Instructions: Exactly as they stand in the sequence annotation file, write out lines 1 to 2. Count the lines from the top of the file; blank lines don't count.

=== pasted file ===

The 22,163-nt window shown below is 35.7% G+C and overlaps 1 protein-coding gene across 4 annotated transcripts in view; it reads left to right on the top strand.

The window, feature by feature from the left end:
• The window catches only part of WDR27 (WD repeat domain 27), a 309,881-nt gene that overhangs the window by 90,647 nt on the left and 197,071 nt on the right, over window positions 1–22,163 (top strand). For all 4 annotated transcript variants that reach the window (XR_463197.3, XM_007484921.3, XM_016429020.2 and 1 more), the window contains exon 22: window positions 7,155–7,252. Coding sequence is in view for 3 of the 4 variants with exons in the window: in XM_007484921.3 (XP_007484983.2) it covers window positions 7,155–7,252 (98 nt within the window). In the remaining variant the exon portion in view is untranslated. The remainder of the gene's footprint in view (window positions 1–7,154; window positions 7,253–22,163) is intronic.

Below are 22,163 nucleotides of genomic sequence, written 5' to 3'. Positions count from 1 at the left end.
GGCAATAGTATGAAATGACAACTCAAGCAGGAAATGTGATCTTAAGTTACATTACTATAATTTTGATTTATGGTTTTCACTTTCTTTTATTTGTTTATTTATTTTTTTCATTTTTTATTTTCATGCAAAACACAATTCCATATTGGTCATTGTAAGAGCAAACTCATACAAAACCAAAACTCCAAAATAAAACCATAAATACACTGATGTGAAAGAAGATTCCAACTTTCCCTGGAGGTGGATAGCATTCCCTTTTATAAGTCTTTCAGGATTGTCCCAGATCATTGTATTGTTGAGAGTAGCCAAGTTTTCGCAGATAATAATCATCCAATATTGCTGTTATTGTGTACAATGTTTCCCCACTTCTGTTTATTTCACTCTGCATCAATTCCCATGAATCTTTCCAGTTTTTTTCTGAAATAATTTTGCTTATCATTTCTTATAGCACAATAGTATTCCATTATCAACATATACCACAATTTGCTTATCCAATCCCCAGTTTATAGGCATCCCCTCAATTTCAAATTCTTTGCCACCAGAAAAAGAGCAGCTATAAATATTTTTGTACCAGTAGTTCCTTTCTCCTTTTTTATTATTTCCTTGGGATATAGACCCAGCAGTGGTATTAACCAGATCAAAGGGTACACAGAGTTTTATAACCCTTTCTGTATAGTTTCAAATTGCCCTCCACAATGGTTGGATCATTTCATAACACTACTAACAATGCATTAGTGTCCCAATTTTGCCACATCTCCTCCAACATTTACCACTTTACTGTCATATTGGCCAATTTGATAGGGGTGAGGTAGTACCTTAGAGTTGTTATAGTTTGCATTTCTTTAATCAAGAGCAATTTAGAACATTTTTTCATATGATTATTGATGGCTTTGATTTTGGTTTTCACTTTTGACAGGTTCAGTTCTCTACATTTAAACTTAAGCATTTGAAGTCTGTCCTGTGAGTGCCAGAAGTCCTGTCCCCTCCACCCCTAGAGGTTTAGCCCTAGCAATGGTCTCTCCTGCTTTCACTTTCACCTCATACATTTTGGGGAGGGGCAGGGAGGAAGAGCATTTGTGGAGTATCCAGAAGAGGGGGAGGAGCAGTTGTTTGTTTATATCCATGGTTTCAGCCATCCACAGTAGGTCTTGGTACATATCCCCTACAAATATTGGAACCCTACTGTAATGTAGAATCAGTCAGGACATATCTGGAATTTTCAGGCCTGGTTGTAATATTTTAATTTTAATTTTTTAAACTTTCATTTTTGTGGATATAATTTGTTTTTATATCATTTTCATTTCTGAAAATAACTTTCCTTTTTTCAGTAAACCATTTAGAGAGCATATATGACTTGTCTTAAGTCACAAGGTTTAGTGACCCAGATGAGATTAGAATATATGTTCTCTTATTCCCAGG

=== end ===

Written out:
The 22,163-nt window shown below is 35.7% G+C and overlaps 1 protein-coding gene across 4 annotated transcripts in view; it reads left to right on the top strand.

The window, feature by feature from the left end: